The Most Beautiful Places to Walk in Cannes

Noe Garin / © Culture Trip
Photo of Alex Ledsom
18 June 2018

With its wide boulevards and chic shopping streets, there are some wonderful places to stroll in Cannes. Whether you want to experience seaside, countryside or cobbled roads lined with wonderful architecture, here are our picks of the best spots to go for a wander in town.

Îles de Lérins

Building, Church, Natural Feature
Map View
Île Saint-Honorat
Île Saint-Honorat, France | © Sergey Dzyuba / Shutterstock
The Îles de Lérins (Lérins Islands) are a group of four islands in the Mediterranean off the coast of Cannes. One of the most popular beaches in Cannes, Palm Beach, overlooks Île de Sainte-Marguerite. The second best well-known of the four islands is Île Saint-Honorat. Take the boat from the port and wander around the abbey in Saint-Honorat, where the monks have taken a vow of silence and they make wine and honey. Or take a long walk around Sainte-Marguerite along the coast. Amazing.

La Croix-des-Gardes

Map View
In the 19th century, an English family was forced to rest up in Cannes after being stopped from reaching Italy by an outbreak of disease. They fell in love with what they saw – the scenery, the food, the climate – and decided to make Cannes their home. They built a huge house with even bigger gardens. Today, these gardens are a public park called La Croix-des-Gardes. Roam over 200 acres of seaside foliage, take one of the five trails and hike to The Cross (La Croix) at the top for the best views. This stroll really shows a different, quieter side of Cannes while still providing stunning views.

La Croisette

Building, Park
Map View
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Boulevard de la Croisette, Cannes, France | James Fenn / © Culture Trip
This might seem like an obvious choice for a pick of places to stroll in Cannes, but no list of wonderful walks in the city is complete without mentioning Cannes’ most famous boulevard, La Croisette. It’s an essential walk to really appreciate the town’s soul. The interesting thing about this much-hyped road is how much it changes character along its one-mile length. Large hotels dominate the architecture on one side, while the posher private beaches vie with free public ones. People gravitate here at all times of year, whether it’s to exercise, eat an ice cream or stroll slowly.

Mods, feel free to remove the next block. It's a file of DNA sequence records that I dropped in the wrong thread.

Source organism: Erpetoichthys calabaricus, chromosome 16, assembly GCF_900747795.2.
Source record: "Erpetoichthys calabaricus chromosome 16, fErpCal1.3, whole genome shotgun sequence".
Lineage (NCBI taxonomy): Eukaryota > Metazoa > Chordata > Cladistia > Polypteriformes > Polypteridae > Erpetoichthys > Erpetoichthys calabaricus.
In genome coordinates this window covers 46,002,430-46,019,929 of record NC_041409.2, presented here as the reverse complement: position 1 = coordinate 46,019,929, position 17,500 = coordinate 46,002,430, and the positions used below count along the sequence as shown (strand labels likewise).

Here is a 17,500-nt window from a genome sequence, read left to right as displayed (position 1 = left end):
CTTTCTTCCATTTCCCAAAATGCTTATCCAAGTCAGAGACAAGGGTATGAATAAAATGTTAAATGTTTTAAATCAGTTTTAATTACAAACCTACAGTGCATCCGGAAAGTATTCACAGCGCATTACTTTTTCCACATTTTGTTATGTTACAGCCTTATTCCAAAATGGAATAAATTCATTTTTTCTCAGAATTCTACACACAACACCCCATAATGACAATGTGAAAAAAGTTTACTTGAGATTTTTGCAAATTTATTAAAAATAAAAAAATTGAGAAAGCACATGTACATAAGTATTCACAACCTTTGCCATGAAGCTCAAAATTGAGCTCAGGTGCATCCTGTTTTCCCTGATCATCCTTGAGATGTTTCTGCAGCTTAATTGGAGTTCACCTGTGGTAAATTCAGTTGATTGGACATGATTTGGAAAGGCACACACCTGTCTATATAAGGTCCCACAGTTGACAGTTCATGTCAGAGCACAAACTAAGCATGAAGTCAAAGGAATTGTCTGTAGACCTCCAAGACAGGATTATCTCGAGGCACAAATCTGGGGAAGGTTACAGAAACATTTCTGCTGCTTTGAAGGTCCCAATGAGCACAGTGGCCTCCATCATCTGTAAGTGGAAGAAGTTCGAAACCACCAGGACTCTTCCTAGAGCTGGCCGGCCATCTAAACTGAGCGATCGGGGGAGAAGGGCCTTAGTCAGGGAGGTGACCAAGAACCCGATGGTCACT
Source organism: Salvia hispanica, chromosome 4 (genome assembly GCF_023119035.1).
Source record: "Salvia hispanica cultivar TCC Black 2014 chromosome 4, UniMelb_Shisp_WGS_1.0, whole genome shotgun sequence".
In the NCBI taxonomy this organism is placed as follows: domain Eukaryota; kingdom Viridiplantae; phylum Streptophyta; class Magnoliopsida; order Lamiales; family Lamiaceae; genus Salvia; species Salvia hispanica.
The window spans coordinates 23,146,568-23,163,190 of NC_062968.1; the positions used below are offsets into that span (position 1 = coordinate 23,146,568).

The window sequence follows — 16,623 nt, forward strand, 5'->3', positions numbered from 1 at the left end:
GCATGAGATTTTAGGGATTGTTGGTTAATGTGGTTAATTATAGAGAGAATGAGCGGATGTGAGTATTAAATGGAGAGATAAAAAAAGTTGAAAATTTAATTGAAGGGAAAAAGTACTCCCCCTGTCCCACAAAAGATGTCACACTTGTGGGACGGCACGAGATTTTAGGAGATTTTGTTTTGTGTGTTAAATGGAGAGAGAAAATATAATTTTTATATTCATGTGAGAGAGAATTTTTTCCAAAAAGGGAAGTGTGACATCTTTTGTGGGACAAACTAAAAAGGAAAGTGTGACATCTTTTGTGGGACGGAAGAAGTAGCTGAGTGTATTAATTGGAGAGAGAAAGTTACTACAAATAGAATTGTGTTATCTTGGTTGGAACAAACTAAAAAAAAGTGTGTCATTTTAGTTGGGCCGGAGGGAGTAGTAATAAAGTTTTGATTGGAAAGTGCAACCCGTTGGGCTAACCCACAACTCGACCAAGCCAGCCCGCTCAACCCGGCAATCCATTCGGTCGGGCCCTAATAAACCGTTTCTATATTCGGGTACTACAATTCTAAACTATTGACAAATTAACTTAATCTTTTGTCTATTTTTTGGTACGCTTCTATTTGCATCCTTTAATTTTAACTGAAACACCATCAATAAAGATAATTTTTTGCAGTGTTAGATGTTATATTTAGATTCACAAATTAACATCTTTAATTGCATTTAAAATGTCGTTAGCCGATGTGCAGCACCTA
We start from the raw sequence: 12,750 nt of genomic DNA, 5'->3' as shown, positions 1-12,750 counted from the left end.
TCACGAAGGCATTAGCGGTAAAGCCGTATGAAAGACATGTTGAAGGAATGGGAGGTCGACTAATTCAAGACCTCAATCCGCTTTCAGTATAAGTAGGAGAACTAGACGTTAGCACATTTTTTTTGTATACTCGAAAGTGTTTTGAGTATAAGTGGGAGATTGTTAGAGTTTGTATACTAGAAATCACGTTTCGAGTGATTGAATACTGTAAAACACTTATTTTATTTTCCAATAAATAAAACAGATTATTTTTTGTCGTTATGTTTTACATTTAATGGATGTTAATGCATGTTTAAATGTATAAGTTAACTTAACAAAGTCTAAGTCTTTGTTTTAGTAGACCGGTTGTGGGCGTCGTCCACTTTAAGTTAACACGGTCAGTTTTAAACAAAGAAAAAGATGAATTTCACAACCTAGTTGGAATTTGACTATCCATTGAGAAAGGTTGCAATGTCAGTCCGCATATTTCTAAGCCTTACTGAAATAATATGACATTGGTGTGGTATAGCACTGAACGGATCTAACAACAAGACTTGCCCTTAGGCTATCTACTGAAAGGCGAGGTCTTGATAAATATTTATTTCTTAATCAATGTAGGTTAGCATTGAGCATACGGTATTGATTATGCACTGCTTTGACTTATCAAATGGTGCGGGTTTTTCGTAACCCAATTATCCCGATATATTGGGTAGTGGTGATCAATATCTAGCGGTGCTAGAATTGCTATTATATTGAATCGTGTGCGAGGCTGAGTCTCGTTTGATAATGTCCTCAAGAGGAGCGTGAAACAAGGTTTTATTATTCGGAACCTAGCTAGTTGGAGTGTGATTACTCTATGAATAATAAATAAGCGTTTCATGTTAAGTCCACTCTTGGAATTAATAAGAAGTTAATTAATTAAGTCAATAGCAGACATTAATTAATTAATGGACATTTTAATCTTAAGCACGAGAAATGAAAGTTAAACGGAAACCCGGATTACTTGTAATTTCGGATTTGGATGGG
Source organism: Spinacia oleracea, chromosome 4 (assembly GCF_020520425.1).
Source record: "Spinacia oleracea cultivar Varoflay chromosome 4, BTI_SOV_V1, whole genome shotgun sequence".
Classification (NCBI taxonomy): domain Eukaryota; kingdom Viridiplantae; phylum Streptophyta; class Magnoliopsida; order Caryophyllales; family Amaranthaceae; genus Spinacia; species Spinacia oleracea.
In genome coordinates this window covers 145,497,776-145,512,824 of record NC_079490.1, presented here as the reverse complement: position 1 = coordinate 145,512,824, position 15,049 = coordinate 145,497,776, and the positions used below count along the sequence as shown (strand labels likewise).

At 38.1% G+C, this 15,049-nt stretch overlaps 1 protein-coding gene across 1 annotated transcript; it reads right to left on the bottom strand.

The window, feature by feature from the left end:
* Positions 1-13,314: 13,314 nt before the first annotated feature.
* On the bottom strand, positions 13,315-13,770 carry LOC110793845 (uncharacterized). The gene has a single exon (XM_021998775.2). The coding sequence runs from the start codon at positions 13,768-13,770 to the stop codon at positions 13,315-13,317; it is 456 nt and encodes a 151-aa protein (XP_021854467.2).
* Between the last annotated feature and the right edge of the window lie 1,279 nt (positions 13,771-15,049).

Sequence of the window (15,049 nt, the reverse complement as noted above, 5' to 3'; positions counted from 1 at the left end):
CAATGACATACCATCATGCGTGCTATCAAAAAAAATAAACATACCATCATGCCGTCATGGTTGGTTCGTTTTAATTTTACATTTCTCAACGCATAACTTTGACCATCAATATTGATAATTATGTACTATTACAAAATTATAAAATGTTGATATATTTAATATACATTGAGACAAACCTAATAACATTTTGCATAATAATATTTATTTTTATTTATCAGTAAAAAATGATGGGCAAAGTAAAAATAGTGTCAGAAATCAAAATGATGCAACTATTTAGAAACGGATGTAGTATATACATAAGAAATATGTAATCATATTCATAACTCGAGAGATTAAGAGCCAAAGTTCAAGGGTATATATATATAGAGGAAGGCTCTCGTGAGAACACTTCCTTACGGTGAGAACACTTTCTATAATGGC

Palm Beach (public)

Architectural Landmark, Natural Feature
Map View
People like Palm Beach because it’s free (so they don’t need to pay for a sun lounger), simple (there’s no waiter service to your towel) and because it’s off the beaten track – as much as you can be in Cannes. Palm Beach is right at the easterly end of the Boulevard de la Croisette and is a great place to watch windsurfers or paddle in the sea as you walk around the headland.

Plage du Midi (public)

Natural Feature
Map View
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Plague du Midi, Cannes, France | James Fenn / © Culture Trip
If you can manage it, combine Plage du Midi with Palm Beach, and walk the entire length of Cannes’ coastline. For a shorter stroll, take in Plage du Midi by itself, which is on the westerly side of Cannes. It’s near the old neighbourhood of Le Suquet and slightly more built up than Palm Beach, but certainly less chaotic a stroll than along the private beaches of La Croisette. End your walk with an ice cream from a local street vendor or some socca, the local chickpea pancake.

Le Suquet

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JCTP0068-Old Town Le Suquet-Cannes-France-Fenn--42
Le Suquet, Cannes, France | James Fenn / © Culture Trip
The old port in Cannes is an ideal place to wander because of the large, luxurious super yachts that come in and out of the harbour; it can be fun to people-watch here as you begin your stroll. If the night market is out, you can browse the jewellery and other trinkets on offer before heading up the cobbled streets into the small neighbourhood of Le Suquet. It isn’t big, but its multicoloured streets offer a look at life before Cannes gained its heady reputation. This neighbourhood is where Cannes’ most historic buildings can be found, including the Château de la Castre, which was built by local monks in the 12th century. Walk around the fishermen’s cottages and stop for dinner in one of the family-owned restaurants. There’s no better way to work up an appetite.

Looking for more recommended outdoor places to visit? Visit our article on the best beaches in Cannes.

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